Astronomer Martin Gaskell was in line to be founding director of a new observatory at the University of Kentucky.
However, Gaskell is also a skeptic about some aspects of evolution, based in part on his Christian faith, and has expressed those doubts in lectures and writings. For example, he writes, the theory of intelligent design “is just exploring the question of what evidence there is in the universe for design by an intelligence,” calling it “a general, non-religious question (although with obvious religious implications). Because of those beliefs, the University of Kentucky “went in another direction” in filling the job of observatory director.
One search committee member, Sally Shafer, called Gaskell “fascinating,” but “potentially evangelical” in an e-mail to the chairs of the search committee and the Department of Physics and Astronomy….
An astronomy professor, Moshe Elitzur, told department chair Michael Cavagnero that he feared embarrassing headlines about Kentucky’s flagship university hiring a “creationist” in a state already home to the controversial Creation Museum.
And three UK biology professors consulted by Cavagnero vigorously objected to Gaskell’s hiring.
One, Jim Krupa, said hiring Gaskell would be a “disaster,” particularly because UK planned to use the observatory to promote science education among the general public. UK “might as well have folks from the Creation Museum get involved with UK’s science outreach” if it hired him, he wrote to Cavagnero.
Another geology professor, Shelly Steiner, wrote that UK should no more hire an astronomer skeptical of evolution than “a biologist who believed that the sun revolved around the Earth.”
Gaskell, who rejects creationism as unscientific, has since filed suit in federal court, alleging that religious discrimination cost him the job. The case is scheduled to go to trial in February.
Kentucky is no stranger to such controversies, which may explain why university scientists were so wary. As the Courier-Journal pointed out, it is already home to the Creation Museum (Motto: “Prepare to believe”). The state of Kentucky also recently agreed to provide tax incentives to a business group that wants to build Ark Encounter, an 800-acre biblical theme park featuring a life-sized replica of Noah’s Ark, 40 miles down the interstate from the Creation Museum.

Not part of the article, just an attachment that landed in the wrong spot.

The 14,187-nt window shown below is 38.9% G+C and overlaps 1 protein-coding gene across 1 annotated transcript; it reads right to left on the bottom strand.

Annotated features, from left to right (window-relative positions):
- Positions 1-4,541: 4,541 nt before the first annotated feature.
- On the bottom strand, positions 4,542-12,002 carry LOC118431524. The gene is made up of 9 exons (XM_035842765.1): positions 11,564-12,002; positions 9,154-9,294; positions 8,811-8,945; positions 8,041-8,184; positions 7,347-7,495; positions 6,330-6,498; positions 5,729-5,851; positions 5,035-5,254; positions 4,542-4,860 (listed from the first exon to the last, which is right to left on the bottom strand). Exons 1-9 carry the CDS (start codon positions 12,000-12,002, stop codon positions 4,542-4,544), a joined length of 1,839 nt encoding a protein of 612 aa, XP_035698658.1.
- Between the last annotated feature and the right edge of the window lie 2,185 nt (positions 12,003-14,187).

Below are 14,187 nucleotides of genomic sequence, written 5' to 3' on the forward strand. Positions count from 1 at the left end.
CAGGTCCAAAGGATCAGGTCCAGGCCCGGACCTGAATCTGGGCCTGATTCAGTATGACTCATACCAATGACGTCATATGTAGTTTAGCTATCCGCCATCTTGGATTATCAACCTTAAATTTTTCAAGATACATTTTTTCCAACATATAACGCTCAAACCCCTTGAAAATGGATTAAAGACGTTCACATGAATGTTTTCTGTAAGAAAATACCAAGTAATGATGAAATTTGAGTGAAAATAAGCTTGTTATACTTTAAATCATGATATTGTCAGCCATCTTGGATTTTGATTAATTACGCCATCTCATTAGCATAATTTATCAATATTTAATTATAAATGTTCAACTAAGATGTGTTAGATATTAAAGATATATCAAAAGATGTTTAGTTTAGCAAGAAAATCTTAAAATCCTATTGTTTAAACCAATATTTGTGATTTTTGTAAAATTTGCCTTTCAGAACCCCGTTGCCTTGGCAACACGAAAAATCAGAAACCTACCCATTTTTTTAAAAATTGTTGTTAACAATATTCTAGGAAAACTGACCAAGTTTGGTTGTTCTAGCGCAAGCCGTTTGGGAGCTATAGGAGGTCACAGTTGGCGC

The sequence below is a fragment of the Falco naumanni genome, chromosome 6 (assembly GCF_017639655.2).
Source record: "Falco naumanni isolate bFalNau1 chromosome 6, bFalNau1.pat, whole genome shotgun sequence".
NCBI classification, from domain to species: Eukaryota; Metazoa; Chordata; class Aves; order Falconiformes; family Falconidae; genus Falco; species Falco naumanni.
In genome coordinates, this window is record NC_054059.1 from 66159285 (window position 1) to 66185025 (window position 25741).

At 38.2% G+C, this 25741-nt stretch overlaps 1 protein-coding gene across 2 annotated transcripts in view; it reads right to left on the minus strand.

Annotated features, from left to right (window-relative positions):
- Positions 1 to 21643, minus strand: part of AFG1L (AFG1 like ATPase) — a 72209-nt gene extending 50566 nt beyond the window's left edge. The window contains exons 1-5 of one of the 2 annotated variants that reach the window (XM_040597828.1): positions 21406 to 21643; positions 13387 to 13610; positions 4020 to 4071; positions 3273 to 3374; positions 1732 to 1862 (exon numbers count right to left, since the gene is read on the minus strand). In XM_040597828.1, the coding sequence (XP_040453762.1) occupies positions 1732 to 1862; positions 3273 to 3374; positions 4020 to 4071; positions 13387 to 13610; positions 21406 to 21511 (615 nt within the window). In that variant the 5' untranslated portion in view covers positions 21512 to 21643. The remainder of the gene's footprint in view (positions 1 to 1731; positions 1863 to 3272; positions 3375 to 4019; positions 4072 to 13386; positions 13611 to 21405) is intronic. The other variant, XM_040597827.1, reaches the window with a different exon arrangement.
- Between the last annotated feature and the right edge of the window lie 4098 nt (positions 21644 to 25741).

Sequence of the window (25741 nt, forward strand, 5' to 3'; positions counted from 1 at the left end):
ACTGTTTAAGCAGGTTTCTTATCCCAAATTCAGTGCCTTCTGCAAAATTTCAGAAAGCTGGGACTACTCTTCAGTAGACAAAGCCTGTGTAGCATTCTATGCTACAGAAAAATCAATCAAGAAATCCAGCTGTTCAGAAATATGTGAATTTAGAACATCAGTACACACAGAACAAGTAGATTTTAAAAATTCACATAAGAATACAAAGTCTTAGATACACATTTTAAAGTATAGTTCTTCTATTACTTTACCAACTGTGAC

Personally, while I have serious doubts about the viability of Ark Encounter as a business (its backers predict it will draw 1.6 million visitors a year and create 900 jobs), I don’t think the case raises serious church-state issues. It’s a for-profit venture, and the tax incentives it will use are available to other businesses as well. Its religious theme should neither qualify it nor disqualify it from state aid.
Gaskell’s case is a little different. I do understand why UK science faculty would be wary of putting an advocate of intelligent design in a high-profile job such as head of a university observatory. If Gaskell continued to act as a public spokesman and defender of intelligent design, his hiring would imply an endorsement of that essentially religious, non-scientific point of view by the University of Kentucky. Evolution is part of the fundamental bedrock of modern science.
The controversy may also help explain an interesting data point from a 2009 Pew poll of 2,500 scientists, conducted in collaboration with the American Association for the Advancement of Science. The survey reported that 55 percent of scientists identify themselves as Democrats; just 6 percent identify themselves as Republicans.
– Jay Bookman